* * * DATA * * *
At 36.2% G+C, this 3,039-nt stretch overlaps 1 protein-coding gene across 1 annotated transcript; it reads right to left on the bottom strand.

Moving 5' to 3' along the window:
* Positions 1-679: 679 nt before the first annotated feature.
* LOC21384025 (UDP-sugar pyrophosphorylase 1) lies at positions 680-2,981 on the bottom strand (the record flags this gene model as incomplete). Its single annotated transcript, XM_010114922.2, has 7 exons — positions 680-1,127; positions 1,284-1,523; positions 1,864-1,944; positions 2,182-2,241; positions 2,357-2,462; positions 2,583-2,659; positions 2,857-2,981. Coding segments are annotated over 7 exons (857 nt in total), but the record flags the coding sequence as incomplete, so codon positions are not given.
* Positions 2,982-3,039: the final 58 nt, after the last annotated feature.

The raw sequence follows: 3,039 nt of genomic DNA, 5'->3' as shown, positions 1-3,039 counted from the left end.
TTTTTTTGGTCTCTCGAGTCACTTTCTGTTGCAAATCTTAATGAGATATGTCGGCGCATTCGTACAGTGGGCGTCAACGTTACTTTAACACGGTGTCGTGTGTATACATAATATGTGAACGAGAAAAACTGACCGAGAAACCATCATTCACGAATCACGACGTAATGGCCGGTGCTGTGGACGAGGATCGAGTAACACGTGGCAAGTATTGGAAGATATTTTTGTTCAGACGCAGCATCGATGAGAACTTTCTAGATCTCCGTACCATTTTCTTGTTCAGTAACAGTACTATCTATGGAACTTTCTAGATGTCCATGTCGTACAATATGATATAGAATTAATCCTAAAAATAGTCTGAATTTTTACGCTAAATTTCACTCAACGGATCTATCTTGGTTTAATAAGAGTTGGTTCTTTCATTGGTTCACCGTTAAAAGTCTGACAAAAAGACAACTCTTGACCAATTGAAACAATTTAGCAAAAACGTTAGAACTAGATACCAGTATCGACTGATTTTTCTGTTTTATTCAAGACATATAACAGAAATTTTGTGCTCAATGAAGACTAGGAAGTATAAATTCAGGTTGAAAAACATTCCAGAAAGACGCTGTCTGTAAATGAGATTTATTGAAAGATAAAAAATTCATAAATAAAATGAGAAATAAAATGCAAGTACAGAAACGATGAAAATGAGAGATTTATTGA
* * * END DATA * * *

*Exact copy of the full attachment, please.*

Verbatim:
At 36.2% G+C, this 3,039-nt stretch overlaps 1 protein-coding gene across 1 annotated transcript; it reads right to left on the bottom strand.

Moving 5' to 3' along the window:
* Positions 1-679: 679 nt before the first annotated feature.
* LOC21384025 (UDP-sugar pyrophosphorylase 1) lies at positions 680-2,981 on the bottom strand (the record flags this gene model as incomplete). Its single annotated transcript, XM_010114922.2, has 7 exons — positions 680-1,127; positions 1,284-1,523; positions 1,864-1,944; positions 2,182-2,241; positions 2,357-2,462; positions 2,583-2,659; positions 2,857-2,981. Coding segments are annotated over 7 exons (857 nt in total), but the record flags the coding sequence as incomplete, so codon positions are not given.
* Positions 2,982-3,039: the final 58 nt, after the last annotated feature.

The raw sequence follows: 3,039 nt of genomic DNA, 5'->3' as shown, positions 1-3,039 counted from the left end.
TTTTTTTGGTCTCTCGAGTCACTTTCTGTTGCAAATCTTAATGAGATATGTCGGCGCATTCGTACAGTGGGCGTCAACGTTACTTTAACACGGTGTCGTGTGTATACATAATATGTGAACGAGAAAAACTGACCGAGAAACCATCATTCACGAATCACGACGTAATGGCCGGTGCTGTGGACGAGGATCGAGTAACACGTGGCAAGTATTGGAAGATATTTTTGTTCAGACGCAGCATCGATGAGAACTTTCTAGATCTCCGTACCATTTTCTTGTTCAGTAACAGTACTATCTATGGAACTTTCTAGATGTCCATGTCGTACAATATGATATAGAATTAATCCTAAAAATAGTCTGAATTTTTACGCTAAATTTCACTCAACGGATCTATCTTGGTTTAATAAGAGTTGGTTCTTTCATTGGTTCACCGTTAAAAGTCTGACAAAAAGACAACTCTTGACCAATTGAAACAATTTAGCAAAAACGTTAGAACTAGATACCAGTATCGACTGATTTTTCTGTTTTATTCAAGACATATAACAGAAATTTTGTGCTCAATGAAGACTAGGAAGTATAAATTCAGGTTGAAAAACATTCCAGAAAGACGCTGTCTGTAAATGAGATTTATTGAAAGATAAAAAATTCATAAATAAAATGAGAAATAAAATGCAAGTACAGAAACGATGAAAATGAGAGATTTATTGA